UK banks pull mortgage deals as borrowers rush to lock in rates

UK banks are pulling short-term mortgage deals and struggling to process a surge in demand, leaving borrowers frustrated as they rush to lock in rates before they rise again.

Lenders quickly raised the interest rates they charge on mortgages, leaving brokers scrambling to fill customer requests before products were withdrawn or replaced. Moneyfacts, the financial website, said the average shelf life of a mortgage deal fell to a record low last month of 21 days.

Adrian Anderson, director of brokerage Anderson Harris, said: “We are getting applications submitted as quickly as possible as rates are taken off on very short notice and go up quite quickly. It’s an anxious time to be a buyer or mortgage broker now.

Most lenders were taking five or more business days to assess applications from homebuyers and borrowers looking to remortgage, he said — a process that under normal circumstances would take one or two business days. Some banks have warned that the process will take much longer.

Simon Gammon, managing partner at brokerage Knight Frank Finance, said the time between agreeing a rate and withdrawing money had “swelled” over the past fortnight.

“The clamor from borrowers to lock in a mortgage before interest rates rise further is putting enormous pressure on lenders.”

He said banks were pulling swathes of products not only for repricing reasons, but also as a proactive way to stem the flow of requests. “Lenders are. . . re-evaluate or retire pieces of their product lines at a time in an effort to maintain service levels.

Chris Sykes, chief technical officer at brokerage Private Finance, said this week he sent a client seeking a £600,000 loan three quotes from Barclays, HSBC and Accord. Within three hours, the three lenders had emailed to say they were withdrawing relevant mortgage offers and raising rates. “Any rate increase on this loan is actually a lot of money,” Sykes said.

HSBC told brokers this week that applications would be reviewed within 10 business days. Asked about the delays, he said: ‘Current assessment times are within our usual levels, which fluctuate with business volumes.’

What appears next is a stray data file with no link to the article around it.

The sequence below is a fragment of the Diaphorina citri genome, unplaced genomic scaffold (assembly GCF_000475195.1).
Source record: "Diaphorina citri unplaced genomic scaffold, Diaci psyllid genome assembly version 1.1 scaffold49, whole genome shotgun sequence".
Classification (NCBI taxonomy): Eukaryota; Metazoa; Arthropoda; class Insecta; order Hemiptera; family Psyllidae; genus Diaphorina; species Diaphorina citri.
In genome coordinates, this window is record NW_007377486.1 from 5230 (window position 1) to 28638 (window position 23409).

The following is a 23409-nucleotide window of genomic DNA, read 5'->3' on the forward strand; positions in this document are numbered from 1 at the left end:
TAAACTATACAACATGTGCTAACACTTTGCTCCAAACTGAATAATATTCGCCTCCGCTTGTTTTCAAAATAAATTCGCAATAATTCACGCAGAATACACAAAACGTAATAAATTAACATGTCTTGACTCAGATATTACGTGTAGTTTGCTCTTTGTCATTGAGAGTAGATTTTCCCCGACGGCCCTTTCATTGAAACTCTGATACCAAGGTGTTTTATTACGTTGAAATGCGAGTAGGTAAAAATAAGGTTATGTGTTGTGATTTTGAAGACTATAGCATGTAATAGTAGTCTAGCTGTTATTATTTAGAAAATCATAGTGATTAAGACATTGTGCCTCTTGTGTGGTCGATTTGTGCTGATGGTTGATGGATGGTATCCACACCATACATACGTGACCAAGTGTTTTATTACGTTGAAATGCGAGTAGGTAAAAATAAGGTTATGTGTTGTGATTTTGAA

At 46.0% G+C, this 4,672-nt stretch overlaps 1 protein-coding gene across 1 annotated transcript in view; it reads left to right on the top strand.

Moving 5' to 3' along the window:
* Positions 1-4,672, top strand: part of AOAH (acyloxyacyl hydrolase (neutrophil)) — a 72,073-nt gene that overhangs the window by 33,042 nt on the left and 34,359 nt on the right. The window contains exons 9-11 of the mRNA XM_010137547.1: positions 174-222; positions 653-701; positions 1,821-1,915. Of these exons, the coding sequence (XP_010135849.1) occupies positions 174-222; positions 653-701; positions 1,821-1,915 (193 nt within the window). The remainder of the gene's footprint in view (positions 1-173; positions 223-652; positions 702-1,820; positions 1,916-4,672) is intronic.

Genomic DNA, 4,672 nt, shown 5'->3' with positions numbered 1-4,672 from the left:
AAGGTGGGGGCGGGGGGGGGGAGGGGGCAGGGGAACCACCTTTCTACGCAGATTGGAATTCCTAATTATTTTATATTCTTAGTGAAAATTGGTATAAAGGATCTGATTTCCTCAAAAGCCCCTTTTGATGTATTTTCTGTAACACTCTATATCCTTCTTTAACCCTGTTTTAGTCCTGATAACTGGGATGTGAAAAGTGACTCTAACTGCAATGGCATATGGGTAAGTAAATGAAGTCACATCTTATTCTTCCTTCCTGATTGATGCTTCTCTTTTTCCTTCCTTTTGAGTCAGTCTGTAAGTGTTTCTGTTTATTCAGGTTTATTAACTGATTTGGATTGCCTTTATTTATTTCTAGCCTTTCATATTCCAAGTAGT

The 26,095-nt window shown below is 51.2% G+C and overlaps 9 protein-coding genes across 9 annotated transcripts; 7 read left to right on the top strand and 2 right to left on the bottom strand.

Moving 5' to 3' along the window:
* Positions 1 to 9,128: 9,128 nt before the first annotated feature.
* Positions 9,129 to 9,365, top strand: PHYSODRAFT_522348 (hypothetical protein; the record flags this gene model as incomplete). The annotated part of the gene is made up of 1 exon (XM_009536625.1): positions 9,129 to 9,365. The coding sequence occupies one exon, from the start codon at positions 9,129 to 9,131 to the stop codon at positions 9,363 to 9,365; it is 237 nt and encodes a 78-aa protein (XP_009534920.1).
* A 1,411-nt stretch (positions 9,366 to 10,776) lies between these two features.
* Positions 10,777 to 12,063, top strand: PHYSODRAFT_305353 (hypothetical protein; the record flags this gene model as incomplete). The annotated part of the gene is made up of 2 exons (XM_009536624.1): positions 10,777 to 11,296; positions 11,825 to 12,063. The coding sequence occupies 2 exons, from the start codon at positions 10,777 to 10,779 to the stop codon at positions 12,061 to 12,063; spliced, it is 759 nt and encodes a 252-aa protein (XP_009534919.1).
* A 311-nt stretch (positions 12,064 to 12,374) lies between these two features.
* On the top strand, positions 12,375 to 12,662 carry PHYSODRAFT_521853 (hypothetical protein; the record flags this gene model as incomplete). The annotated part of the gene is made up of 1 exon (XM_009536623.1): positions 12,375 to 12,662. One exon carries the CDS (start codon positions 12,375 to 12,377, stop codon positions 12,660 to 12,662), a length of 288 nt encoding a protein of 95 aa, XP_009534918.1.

Santander said it had developed capacity to handle additional volumes. The average offer time for residential mortgages was 17 days.

Nationwide added that it aims to respond and process requests as quickly as possible. “Our current average lead times are in line with what we expected given the strong demand we are seeing in the market.” On Friday, the average number of working days between asking and offering a standard mortgage loan was 14 days.

Hodge, a specialty lender, gave 16-17 business days as the lead time for “fully packaged applications.” On its web pages for mortgage brokers, it said: “We are currently receiving high volumes of business as well as absences related to Covid-19. Although we make every effort to meet the above deadlines, temporary delays are possible. »

The Bank of England has raised its key rate from 0.1% to 1% since December. Rates on two-year fixed-rate contracts for those with a 25% deposit nearly doubled from 1.2% in September to 2.35% at the end of last month, according to the BoE.

The BoE has warned that inflation could hit 10%, raising hopes for further rate hikes in the coming months.

TwentyCi, a consultancy, said the time between agreeing a sale on a property under contract and completion had fallen from an average of 12 weeks in March 2019 to 22 weeks in March 2022 – more five months to get a sale across the line.

The delays threaten to disrupt housing chains, forcing buyers to push for faster processing lest a deal fall through. Those on-chain are particularly affected, as one failed or delayed mortgage application for one buyer can upset the plans of multiple participants. “Sellers want people to trade faster, but the problem is banks all take longer,” Anderson said.

As a result, cash buyers have become more attractive to sellers because they bypass the mortgage application process and are often free from a real estate buying chain.

“We’re seeing more cash purchases through our agency partners,” Sykes said. “It’s useful because it can break a chain.”

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